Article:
Wednesday, June 24, 2015

You're Gonna Miss Me When I'm Gone: Our New Take on My Dad's Refrain

Trisha Niermeyer Potter ©2015
“Don’t worry, I’ll be gone again soon” is an expression my dad used when we were growing up.  He said it when one of us would show any sort of disapproval or weariness in response to his words or actions.  

He was well-known for his corny jokes, elaborate pranks, and dramatic overtures, few of which we appreciated during certain periods of our lives when most kids find their parents exasperating.  

Dad had an affinity for inserting random fictitious characters and/or destinations into children’s books that my sister and I had long ago memorized word for word.  

Suddenly, he'd have Little Red Riding heading to Burger King or something equally as out-of-character.  My mom, sister, and I have always been book lovers, so we didn't take kindly to this sort of literary torture even at a tender young age. My dad gloated over the sheer pleasure of getting us all riled up.  As is the case with many dads, he excelled at this.    

Back then, he was very likely to be “gone again soon.”  When he was climbing the corporate ladder in pharmaceutical sales, he traveled quite a bit, so there wasn’t usually much layover at home in between business trips.    

“Don’t worry, I’ll be gone again soon” was typically said with a sad countenance.  My dad could resemble a clown.  He could appear happy on the outside while globs of sorrow would ooze out every once in a while.  I hated when he’d say this in such a dejected tone of voice.  It made me feel guilty for being upset with him.  I was simply expressing my displeasure with something that he’d said or done, not wishing that he wasn’t there at all. 

It was years later when I realized that he really believed that we would have been happier without him there.  And, to be honest, sometimes we were more relaxed, at ease, free to be ourselves when just with Mom.  Even so, it is always horrible to feel unwanted, unwelcome, unloved, or unappreciated.  Of course, I felt the presence and absence when my dad passed away.  I feel it still.

Kevin and I have gotten in the habit of saying a variation of this phrase to each other, but it has a different, more optimistic twist.  “You know you’d miss me” or “you’d miss me eventually” are our oft-repeated responses when we’ve said or done something that runs the gamut from endearing to outrageous.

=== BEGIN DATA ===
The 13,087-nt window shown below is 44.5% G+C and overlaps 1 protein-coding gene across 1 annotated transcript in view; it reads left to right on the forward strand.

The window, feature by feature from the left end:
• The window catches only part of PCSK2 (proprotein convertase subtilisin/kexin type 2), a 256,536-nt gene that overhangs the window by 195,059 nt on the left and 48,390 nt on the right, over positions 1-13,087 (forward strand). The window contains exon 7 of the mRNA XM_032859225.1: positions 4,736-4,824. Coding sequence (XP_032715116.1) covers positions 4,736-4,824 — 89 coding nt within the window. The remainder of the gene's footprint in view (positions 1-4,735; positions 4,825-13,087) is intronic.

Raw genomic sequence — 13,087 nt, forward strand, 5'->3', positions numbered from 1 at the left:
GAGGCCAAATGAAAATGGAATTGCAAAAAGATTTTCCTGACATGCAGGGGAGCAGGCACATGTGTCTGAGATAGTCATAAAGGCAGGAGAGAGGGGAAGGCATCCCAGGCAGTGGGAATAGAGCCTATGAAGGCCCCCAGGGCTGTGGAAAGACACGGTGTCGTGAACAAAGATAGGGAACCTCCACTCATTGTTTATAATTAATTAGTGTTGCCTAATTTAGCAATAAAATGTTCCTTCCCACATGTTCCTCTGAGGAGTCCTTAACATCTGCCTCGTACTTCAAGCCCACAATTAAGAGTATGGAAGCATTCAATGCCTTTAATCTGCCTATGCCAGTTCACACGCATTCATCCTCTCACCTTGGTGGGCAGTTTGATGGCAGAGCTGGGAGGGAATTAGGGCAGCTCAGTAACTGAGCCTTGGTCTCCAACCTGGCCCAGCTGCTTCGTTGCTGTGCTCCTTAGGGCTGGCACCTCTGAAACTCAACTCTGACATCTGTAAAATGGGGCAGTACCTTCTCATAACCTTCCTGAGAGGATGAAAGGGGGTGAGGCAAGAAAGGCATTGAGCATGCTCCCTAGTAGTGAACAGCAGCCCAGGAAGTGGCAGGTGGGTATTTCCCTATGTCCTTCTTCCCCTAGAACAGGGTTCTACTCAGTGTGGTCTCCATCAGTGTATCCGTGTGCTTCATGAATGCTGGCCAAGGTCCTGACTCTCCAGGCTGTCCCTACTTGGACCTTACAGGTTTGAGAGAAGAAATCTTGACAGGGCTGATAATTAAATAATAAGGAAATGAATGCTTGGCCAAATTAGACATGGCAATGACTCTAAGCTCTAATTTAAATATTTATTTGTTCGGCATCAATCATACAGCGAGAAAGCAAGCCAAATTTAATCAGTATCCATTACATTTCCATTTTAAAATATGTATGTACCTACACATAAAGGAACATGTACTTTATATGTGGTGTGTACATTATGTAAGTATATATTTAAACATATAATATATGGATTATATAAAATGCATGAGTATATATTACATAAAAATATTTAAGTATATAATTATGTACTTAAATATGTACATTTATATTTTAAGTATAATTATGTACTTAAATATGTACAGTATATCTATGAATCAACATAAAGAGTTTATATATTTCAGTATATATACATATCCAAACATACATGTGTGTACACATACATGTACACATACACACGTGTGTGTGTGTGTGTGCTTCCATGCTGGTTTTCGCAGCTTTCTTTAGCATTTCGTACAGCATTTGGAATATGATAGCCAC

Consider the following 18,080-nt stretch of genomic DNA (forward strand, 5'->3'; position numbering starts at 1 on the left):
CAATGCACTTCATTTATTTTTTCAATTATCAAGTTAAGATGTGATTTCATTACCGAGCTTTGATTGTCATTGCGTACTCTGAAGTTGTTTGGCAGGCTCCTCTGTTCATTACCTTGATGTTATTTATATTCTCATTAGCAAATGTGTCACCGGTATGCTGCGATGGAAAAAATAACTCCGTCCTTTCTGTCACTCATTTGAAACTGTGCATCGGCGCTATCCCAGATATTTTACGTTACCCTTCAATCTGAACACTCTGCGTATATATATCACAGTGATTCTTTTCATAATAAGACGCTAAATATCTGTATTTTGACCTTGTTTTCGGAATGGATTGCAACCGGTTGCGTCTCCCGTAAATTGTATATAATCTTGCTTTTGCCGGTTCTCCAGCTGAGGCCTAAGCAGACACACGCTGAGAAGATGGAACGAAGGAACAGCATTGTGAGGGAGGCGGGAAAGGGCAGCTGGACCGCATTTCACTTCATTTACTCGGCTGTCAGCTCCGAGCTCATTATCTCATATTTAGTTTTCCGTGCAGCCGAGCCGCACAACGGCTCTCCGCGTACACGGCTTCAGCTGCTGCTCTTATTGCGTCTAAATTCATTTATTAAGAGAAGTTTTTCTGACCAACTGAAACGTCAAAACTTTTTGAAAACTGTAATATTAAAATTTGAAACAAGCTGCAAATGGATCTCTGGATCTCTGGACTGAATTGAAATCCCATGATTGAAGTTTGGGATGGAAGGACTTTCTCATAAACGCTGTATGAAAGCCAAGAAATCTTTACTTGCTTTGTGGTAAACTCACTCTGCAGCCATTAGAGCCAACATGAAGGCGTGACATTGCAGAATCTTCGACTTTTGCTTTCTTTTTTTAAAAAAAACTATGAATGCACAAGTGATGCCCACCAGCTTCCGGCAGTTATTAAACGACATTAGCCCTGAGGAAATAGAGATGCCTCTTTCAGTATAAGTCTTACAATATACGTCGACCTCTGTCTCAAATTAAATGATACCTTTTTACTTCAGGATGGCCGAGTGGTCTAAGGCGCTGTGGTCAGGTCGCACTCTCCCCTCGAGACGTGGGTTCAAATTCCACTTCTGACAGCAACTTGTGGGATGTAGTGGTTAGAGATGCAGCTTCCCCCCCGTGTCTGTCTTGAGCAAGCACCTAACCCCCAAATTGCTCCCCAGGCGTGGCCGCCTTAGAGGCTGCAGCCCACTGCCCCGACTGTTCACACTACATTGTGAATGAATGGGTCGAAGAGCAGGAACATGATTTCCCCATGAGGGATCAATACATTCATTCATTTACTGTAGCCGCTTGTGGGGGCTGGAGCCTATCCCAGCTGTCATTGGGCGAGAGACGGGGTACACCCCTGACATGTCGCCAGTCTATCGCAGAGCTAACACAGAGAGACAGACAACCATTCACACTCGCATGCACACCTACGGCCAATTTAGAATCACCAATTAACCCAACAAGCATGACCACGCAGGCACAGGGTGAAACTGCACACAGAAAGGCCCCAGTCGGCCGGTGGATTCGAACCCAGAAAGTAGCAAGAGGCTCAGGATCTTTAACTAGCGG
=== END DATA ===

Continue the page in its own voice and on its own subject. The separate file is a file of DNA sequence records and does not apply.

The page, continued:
I like our versions.  They imply that we would be missed because we are loved, even with all of our idiosyncrasies, faults, and flaws.  Implicit also is that we have dearly missed one another in the past.  
My mom's gift to me when I turned 18.

Kevin and I spent several years at the beginning of our relationship living several states apart.  We began officially dating when I turned 18.  Missing each other was something we did often and well. 

Through God's grace (and my mom's), we made it through our time of separation through many phone calls, letters, notes, more phone calls, and the occasional visits.  I mention phone calls twice because we spent a lot of time talking even before we were dating officially.  

What do I mean by a lot?  This will give you an idea.  To celebrate my 18th birthday,  my mom took me out to dinner and presented me a nicely wrapped box with this inside: the hard copy of our AT&T phone bill for the first few months that led to our dating as soon as I turned 18.  My gift was that my mom paid for the bill.  I was tremendously grateful and really surprised we'd racked up such a high bill in such a short period of time.  

You've likely heard this song featured in the movie Pitch Perfect.  It sums up pretty well what Kevin and I mean when we say "you know you'd miss me."

One of Kevin's co-workers loved to say: "How can I miss you if you won't go away?"  As a married couple living in a two bedroom apartment, we sometimes feel that way about each other.  We each need some downtime alone, but no matter how much we get on each other's nerves, we do miss one another when we have to spend significant chunks of time apart.  Another phrase I often say is: "It's good to be missed; it means you're loved.

Kevin and I both miss our dads, but we're grateful for what they taught us while they were here about what's most important in life: love, relationships, and being present.
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